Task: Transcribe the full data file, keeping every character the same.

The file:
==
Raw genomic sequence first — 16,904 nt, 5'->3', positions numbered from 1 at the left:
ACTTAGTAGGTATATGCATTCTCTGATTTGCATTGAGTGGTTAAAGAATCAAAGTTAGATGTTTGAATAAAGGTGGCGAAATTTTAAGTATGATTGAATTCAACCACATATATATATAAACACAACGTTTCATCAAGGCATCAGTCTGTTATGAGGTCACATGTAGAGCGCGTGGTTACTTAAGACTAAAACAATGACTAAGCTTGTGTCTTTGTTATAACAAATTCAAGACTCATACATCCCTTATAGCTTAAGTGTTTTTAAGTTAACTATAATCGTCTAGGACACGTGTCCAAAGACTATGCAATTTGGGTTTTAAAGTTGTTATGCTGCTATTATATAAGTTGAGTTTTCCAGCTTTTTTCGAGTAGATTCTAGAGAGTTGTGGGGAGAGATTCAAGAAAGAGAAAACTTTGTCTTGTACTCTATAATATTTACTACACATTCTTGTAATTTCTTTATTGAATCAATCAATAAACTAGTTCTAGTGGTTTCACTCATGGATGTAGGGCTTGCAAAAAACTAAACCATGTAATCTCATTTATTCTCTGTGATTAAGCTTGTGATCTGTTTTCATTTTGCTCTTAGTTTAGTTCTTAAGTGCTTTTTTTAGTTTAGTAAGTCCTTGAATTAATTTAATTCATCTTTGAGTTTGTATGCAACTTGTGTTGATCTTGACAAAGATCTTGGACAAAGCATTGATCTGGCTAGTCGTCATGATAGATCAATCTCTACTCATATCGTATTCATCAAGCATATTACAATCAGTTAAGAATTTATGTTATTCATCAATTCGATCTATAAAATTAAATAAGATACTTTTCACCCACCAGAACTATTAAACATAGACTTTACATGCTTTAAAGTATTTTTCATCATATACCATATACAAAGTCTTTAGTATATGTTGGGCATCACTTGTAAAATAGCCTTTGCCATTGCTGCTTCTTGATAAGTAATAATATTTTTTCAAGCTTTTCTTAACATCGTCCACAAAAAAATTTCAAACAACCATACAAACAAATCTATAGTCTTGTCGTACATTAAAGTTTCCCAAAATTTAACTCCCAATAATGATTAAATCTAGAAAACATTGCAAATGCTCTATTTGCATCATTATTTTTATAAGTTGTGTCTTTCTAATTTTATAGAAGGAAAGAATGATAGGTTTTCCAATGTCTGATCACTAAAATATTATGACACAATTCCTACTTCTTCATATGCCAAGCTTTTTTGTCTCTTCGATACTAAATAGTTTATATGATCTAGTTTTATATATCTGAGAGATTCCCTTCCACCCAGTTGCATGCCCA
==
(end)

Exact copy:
Raw genomic sequence first — 16,904 nt, 5'->3', positions numbered from 1 at the left:
ACTTAGTAGGTATATGCATTCTCTGATTTGCATTGAGTGGTTAAAGAATCAAAGTTAGATGTTTGAATAAAGGTGGCGAAATTTTAAGTATGATTGAATTCAACCACATATATATATAAACACAACGTTTCATCAAGGCATCAGTCTGTTATGAGGTCACATGTAGAGCGCGTGGTTACTTAAGACTAAAACAATGACTAAGCTTGTGTCTTTGTTATAACAAATTCAAGACTCATACATCCCTTATAGCTTAAGTGTTTTTAAGTTAACTATAATCGTCTAGGACACGTGTCCAAAGACTATGCAATTTGGGTTTTAAAGTTGTTATGCTGCTATTATATAAGTTGAGTTTTCCAGCTTTTTTCGAGTAGATTCTAGAGAGTTGTGGGGAGAGATTCAAGAAAGAGAAAACTTTGTCTTGTACTCTATAATATTTACTACACATTCTTGTAATTTCTTTATTGAATCAATCAATAAACTAGTTCTAGTGGTTTCACTCATGGATGTAGGGCTTGCAAAAAACTAAACCATGTAATCTCATTTATTCTCTGTGATTAAGCTTGTGATCTGTTTTCATTTTGCTCTTAGTTTAGTTCTTAAGTGCTTTTTTTAGTTTAGTAAGTCCTTGAATTAATTTAATTCATCTTTGAGTTTGTATGCAACTTGTGTTGATCTTGACAAAGATCTTGGACAAAGCATTGATCTGGCTAGTCGTCATGATAGATCAATCTCTACTCATATCGTATTCATCAAGCATATTACAATCAGTTAAGAATTTATGTTATTCATCAATTCGATCTATAAAATTAAATAAGATACTTTTCACCCACCAGAACTATTAAACATAGACTTTACATGCTTTAAAGTATTTTTCATCATATACCATATACAAAGTCTTTAGTATATGTTGGGCATCACTTGTAAAATAGCCTTTGCCATTGCTGCTTCTTGATAAGTAATAATATTTTTTCAAGCTTTTCTTAACATCGTCCACAAAAAAATTTCAAACAACCATACAAACAAATCTATAGTCTTGTCGTACATTAAAGTTTCCCAAAATTTAACTCCCAATAATGATTAAATCTAGAAAACATTGCAAATGCTCTATTTGCATCATTATTTTTATAAGTTGTGTCTTTCTAATTTTATAGAAGGAAAGAATGATAGGTTTTCCAATGTCTGATCACTAAAATATTATGACACAATTCCTACTTCTTCATATGCCAAGCTTTTTTGTCTCTTCGATACTAAATAGTTTATATGATCTAGTTTTATATATCTGAGAGATTCCCTTCCACCCAGTTGCATGCCCA